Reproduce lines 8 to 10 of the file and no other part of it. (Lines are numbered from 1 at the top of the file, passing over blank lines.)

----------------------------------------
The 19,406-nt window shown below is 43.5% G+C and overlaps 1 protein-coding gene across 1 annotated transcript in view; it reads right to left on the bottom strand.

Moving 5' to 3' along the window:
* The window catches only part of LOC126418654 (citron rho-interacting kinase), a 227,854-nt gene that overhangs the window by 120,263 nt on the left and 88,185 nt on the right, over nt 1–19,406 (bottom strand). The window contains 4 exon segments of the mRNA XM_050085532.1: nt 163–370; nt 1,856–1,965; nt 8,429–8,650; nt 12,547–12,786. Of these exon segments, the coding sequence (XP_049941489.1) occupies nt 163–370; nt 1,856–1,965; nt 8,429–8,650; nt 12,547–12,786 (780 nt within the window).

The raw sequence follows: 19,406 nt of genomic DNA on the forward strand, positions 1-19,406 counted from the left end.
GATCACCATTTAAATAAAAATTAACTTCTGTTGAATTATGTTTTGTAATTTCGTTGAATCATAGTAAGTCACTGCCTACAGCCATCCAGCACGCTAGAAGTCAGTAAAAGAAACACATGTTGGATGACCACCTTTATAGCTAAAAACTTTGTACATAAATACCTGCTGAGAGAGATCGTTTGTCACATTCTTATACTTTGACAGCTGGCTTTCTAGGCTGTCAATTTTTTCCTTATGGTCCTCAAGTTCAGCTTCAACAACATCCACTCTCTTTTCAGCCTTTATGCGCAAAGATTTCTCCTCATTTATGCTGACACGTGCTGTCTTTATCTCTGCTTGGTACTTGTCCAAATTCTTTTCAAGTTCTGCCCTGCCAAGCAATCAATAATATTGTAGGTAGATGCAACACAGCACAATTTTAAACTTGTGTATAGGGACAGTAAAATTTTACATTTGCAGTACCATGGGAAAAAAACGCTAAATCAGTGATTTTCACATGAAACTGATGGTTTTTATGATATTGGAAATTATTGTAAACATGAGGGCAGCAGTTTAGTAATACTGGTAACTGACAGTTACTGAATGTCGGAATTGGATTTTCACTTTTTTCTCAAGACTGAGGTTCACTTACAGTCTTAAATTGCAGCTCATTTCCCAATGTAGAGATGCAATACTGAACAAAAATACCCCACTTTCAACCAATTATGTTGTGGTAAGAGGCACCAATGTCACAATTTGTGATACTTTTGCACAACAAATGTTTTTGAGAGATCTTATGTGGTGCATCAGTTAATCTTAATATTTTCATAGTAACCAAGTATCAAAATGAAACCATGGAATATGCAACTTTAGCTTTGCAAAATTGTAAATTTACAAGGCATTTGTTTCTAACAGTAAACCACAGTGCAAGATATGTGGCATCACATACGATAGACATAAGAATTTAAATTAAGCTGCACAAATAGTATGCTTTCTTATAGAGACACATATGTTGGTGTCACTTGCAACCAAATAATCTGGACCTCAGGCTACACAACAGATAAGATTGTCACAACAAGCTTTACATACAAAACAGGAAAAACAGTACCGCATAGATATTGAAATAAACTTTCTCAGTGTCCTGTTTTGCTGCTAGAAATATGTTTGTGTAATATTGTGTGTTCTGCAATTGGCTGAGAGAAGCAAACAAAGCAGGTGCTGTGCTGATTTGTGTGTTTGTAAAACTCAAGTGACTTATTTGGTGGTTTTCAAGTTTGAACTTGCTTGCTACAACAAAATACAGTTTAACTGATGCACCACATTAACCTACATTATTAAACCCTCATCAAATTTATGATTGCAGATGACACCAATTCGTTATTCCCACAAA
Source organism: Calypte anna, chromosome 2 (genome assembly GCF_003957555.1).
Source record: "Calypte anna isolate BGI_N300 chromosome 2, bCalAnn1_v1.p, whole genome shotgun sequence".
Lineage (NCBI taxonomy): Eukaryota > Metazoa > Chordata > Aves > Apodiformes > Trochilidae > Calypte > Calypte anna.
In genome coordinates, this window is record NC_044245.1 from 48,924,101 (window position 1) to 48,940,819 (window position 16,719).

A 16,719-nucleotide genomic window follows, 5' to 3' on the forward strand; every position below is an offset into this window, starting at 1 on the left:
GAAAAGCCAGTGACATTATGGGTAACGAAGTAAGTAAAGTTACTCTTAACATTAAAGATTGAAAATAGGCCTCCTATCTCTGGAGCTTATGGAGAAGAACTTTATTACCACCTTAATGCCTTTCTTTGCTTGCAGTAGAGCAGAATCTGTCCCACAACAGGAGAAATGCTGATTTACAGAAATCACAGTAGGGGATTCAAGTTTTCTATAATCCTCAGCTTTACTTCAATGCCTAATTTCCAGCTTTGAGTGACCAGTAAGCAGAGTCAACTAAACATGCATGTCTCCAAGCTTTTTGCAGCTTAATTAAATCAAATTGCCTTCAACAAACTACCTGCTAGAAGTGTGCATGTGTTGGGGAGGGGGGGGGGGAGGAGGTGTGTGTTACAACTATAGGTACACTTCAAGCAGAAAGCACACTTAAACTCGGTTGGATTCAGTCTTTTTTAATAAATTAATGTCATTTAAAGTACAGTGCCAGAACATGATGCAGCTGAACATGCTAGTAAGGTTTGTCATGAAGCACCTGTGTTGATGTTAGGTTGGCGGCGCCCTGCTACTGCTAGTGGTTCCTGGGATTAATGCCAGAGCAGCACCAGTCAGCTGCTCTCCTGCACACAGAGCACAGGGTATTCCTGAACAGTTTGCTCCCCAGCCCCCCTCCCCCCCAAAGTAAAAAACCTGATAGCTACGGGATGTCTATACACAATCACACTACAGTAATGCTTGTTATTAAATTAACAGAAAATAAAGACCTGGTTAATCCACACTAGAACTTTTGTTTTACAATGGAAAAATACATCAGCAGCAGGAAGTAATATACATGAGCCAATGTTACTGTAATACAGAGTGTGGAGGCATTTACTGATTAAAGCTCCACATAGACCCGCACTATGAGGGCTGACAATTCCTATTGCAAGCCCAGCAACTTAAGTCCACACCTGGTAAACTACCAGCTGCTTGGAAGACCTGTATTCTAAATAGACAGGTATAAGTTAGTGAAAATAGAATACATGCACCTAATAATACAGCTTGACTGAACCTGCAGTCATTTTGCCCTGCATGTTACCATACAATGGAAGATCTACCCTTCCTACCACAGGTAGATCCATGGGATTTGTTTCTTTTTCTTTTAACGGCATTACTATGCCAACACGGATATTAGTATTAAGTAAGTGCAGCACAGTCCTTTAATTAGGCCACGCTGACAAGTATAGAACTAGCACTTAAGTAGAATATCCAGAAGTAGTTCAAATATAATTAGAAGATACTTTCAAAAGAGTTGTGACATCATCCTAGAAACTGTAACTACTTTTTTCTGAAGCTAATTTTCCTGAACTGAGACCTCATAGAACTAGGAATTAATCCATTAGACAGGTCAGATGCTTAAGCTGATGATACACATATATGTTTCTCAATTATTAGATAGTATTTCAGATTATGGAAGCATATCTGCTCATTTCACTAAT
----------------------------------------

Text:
Lineage (NCBI taxonomy): Eukaryota > Metazoa > Chordata > Aves > Apodiformes > Trochilidae > Calypte > Calypte anna.
In genome coordinates, this window is record NC_044245.1 from 48,924,101 (window position 1) to 48,940,819 (window position 16,719).

A 16,719-nucleotide genomic window follows, 5' to 3' on the forward strand; every position below is an offset into this window, starting at 1 on the left: